even operate on
patients - under the full supervision of an experienced,
licensed doctor.
In some perverse desire to be different, the legal system
calls ITS college
students "externs." That is not, however, the only area of

"These students, known as 'externs,' either work part-time
for their judges
while carrying a reduced load of law school classes, or are
given academic
leave from law school for one term to work full-time. In
either case, the
student is unpaid but receives academic credit from his or
her law school,
and thus continues normal progress toward a law degree.
Because no public
resources are involved, the use of externs has generally
been left to the
initiative of individual judges and law schools. The law
schools themselves
have played an active role in the growth of extern
programs." (Emphasis
added). Oakley and Thompson, Law Clerks in Judges' Eyes:
Tradition and
Innovation in the Use of Legal Staff by American Judges, 67
California Law
Review 1286, 1293 (1979). (This "Thompson" is the same
Associate Justice
Robert Thompson, who coined the phrase "no judge opinion").

How comforting to know that if your home has been seized by
the tax man,
that some "wet behind the ears" child will be deciding where
your next
living quarters will be or who will have custody of your
child. Some rich,
usually white, college kid devoid of most life experiences,
who has not
faced monthly bills or the extreme tax burden most Americans
face. The major
decision for most of these "externs" is where the next beer
party will be.
While we delude ourselves that these "college kids" are
merely looking up
citations or shelving the judge's law books, the reality is
that they are
changing lives. These "children", who have not yet completed
their studies
in law school or in some cases have not taken -- much less
passed -- a bar
exam are playing God. How does this differ from practicing
law without a

A quote from a publication from one of these institutions of
higher learning
should bring the matter into focus: "What are these able,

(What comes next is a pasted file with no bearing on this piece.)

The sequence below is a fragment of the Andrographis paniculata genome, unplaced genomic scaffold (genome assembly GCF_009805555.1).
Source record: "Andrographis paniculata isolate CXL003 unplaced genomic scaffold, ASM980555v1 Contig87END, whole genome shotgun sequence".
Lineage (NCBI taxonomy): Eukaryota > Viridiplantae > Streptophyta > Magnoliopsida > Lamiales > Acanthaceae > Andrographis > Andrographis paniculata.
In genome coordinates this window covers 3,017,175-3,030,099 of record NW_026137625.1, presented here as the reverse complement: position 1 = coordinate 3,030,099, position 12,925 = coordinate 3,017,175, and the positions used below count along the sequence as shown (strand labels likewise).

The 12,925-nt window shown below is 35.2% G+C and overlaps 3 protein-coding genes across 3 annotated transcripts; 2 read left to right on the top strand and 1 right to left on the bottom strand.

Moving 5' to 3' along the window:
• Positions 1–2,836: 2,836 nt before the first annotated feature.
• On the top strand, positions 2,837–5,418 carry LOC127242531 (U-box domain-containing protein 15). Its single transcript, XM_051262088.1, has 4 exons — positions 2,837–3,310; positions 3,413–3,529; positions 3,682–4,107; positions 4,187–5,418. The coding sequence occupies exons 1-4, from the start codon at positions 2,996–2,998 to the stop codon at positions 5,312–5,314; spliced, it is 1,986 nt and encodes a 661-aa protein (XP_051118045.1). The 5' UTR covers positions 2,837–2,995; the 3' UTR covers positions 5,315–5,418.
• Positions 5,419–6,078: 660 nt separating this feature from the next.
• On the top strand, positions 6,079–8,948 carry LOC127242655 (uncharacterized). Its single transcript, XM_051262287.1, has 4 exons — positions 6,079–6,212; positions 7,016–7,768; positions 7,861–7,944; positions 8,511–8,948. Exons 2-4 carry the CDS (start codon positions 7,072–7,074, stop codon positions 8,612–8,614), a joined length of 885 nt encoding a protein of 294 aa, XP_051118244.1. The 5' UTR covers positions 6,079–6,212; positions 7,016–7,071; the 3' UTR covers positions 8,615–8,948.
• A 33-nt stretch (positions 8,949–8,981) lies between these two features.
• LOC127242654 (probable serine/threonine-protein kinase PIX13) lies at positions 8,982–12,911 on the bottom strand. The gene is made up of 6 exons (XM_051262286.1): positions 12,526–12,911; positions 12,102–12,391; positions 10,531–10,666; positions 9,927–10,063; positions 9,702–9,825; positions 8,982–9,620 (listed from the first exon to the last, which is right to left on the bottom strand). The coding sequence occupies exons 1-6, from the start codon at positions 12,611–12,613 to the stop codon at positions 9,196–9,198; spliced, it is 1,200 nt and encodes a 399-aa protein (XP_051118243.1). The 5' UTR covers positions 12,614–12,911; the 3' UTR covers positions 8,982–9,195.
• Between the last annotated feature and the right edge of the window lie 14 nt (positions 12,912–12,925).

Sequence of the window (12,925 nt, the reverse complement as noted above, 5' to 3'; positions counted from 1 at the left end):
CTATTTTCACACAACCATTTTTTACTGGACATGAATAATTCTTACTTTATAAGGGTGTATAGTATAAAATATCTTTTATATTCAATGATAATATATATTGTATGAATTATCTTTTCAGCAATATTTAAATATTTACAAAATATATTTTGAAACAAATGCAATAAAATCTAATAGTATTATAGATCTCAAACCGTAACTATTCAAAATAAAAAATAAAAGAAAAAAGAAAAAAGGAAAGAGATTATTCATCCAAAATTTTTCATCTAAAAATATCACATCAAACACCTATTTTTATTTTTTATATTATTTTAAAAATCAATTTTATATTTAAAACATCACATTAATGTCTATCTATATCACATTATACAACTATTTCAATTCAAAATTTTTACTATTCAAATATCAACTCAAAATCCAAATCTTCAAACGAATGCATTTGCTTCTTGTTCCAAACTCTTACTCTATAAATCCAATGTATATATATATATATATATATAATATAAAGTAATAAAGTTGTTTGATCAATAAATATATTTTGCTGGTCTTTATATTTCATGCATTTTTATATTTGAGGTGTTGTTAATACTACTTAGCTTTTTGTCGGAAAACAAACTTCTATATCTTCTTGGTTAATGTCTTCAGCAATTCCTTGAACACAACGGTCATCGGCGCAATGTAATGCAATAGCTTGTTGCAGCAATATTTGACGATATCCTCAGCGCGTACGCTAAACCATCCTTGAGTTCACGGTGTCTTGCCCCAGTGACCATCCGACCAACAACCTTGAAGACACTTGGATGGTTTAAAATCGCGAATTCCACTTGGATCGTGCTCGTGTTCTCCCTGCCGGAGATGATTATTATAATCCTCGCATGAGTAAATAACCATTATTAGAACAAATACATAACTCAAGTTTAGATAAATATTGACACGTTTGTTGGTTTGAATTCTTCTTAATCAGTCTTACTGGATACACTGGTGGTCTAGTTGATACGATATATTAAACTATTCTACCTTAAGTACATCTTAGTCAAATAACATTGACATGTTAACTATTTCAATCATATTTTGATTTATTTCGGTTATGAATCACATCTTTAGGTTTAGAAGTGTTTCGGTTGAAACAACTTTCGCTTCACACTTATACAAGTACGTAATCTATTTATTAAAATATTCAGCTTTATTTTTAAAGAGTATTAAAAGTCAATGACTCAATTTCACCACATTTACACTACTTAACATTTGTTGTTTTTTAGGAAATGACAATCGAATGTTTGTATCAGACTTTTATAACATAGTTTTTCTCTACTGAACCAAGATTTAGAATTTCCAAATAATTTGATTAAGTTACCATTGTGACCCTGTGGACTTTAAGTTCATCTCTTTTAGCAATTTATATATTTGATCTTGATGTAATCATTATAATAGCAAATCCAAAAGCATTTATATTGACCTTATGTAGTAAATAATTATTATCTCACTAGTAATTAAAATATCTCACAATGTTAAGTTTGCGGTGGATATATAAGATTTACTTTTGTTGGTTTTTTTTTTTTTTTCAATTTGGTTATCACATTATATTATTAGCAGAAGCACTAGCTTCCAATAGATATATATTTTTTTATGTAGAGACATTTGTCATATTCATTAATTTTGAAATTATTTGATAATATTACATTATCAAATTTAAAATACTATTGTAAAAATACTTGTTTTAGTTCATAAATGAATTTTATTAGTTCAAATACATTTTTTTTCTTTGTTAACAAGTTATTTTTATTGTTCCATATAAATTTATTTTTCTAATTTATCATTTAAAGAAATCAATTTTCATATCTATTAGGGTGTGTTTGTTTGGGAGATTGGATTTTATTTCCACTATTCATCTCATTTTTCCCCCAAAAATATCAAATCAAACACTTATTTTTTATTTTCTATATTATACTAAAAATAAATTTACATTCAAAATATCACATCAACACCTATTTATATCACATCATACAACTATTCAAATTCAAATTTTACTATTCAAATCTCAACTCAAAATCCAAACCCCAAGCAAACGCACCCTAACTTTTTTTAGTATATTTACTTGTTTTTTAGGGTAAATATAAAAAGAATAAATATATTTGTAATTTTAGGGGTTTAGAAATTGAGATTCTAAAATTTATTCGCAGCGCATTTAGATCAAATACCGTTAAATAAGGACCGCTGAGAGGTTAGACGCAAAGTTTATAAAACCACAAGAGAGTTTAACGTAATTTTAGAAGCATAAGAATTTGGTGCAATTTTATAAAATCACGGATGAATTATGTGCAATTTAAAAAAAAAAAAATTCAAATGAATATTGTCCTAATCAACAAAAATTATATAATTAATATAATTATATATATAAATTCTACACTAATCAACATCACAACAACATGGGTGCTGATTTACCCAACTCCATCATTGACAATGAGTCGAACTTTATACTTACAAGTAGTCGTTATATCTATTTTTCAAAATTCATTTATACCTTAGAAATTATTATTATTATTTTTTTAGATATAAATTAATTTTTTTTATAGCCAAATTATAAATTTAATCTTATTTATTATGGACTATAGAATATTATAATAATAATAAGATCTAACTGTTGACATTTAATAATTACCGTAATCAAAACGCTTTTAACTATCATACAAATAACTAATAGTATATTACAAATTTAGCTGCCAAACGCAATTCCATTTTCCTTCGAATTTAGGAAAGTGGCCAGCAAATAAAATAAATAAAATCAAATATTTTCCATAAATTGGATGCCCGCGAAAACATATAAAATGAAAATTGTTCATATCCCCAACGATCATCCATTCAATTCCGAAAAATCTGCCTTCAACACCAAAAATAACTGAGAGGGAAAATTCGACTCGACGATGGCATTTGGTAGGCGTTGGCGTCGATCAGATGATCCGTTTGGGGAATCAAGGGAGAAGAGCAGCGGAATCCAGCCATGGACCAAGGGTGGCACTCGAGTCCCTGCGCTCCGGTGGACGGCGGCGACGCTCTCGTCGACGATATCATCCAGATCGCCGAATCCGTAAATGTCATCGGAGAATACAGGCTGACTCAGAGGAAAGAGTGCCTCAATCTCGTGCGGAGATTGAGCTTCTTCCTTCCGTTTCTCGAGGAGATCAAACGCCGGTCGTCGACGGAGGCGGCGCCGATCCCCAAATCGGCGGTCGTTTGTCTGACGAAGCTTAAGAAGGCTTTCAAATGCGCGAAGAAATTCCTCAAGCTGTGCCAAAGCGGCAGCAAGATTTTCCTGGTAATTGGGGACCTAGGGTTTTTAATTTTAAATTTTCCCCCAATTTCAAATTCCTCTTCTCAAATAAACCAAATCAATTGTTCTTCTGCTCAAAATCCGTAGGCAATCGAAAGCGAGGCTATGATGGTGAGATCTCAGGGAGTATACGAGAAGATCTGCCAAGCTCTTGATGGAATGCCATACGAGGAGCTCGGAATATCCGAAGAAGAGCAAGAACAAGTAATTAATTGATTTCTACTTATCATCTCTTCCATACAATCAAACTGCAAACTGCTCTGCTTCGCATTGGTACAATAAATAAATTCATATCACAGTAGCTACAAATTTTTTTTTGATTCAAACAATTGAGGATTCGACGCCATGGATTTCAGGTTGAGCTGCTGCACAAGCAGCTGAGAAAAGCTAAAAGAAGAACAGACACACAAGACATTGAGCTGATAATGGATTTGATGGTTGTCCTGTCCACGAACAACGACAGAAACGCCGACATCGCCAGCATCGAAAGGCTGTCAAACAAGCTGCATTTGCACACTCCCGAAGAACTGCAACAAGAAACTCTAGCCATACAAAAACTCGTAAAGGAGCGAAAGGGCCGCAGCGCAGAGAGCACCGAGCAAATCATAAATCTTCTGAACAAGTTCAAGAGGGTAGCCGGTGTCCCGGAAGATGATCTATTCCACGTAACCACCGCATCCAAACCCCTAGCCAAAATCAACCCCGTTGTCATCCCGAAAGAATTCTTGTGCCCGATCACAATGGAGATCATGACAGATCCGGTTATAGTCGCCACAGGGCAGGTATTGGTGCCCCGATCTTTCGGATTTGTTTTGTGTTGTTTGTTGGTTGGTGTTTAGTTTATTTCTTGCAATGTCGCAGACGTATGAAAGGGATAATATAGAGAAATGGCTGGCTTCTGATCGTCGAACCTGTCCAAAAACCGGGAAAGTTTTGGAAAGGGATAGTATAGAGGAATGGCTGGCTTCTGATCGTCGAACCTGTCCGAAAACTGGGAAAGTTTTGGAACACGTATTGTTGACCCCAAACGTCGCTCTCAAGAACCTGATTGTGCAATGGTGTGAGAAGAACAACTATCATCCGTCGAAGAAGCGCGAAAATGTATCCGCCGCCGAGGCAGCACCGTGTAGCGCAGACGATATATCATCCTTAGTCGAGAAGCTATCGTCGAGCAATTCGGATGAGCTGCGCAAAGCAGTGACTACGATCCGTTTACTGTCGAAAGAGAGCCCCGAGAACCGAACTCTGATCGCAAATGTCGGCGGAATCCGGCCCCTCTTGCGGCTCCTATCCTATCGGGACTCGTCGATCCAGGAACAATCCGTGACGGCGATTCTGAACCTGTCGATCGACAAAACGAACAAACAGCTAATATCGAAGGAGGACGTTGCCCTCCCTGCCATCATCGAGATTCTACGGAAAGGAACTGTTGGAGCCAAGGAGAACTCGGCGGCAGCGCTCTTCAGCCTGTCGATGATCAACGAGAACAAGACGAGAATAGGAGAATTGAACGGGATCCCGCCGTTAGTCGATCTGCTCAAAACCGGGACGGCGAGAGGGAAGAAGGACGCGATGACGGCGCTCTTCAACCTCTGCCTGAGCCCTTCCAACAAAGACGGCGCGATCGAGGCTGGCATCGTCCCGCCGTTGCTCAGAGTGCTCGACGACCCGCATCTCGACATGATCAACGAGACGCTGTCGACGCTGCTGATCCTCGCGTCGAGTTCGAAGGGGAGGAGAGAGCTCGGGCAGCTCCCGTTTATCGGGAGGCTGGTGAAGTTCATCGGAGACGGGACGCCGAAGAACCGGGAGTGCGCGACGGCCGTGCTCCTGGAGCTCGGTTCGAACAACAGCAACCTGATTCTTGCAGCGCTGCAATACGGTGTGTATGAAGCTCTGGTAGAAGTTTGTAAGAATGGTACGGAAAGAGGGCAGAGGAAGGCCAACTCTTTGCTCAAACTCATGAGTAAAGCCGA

mostly young people doing? Surely not merely running
citations in Shepard's
and shelving the judge's law books. They are, in many
situations, 'para
judges.' In some instances, it is to be feared, they are
indeed invisible
judges, for there are appellate judges whose literary style
appears to
change annually." (Emphasis added). Rubin, Views From the
Lower Court, 23
UCLA L. Rev. 448, 456 (1976).  Rubin was Alvin B. Rubin,
U.S. District Judge
for the District Court for the Eastern District of
Louisiana, when this
article was published.

Imagine, if you will, waiting for a decision from the court
as it is being
prepared by some dumbed - down twenty-year old hidden by the
doors of the
judge's sanctuary. And imagine that he or she is watching
the clock,
counting down the minutes before the next big keg party
begins, while
writing that decision - which the judge may never see!
Imagine further that
the decision he or she is writing is a binding opinion
affirming a lower court
ruling allowing the seizure of your property or affirming a
friend's ten
year prison sentence! No accountability, and apparently
little or no
supervision. All done to cut costs and lighten work loads in
the court
system - with the added bonus that these colleges students,
these children -
may receive academic credit.

The next time you are dragged into a court, take comfort in
those images.
Perhaps you can formulate a few questions about that at your
next lawyer

Bar members know of these practices - and do nothing to
correct them.

Until the rest of us complain, why should they?

 FTG Publishing, 2000. Larry Bolin
Respond to 

Please forward far and wide, just give credit to the author.

Shared by Kay Lee
2613 Larry Court
Eau Gallie, Florida  32935

A Project of the Journey for Justice

Arlene Johnson
News Source, Inc.
The Company That Cares About People

Please visit

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Subj: Institute for Justice Media Center
Date: Sun, 3 Dec 2000 14:46:45 -0500 (EST)

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Libertarian public interest law firm, Institute For Justice, seeks end
to direct profit incentive of civil forfeiture in NJ (and rest of

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End of Maptalk-Digest V00 #257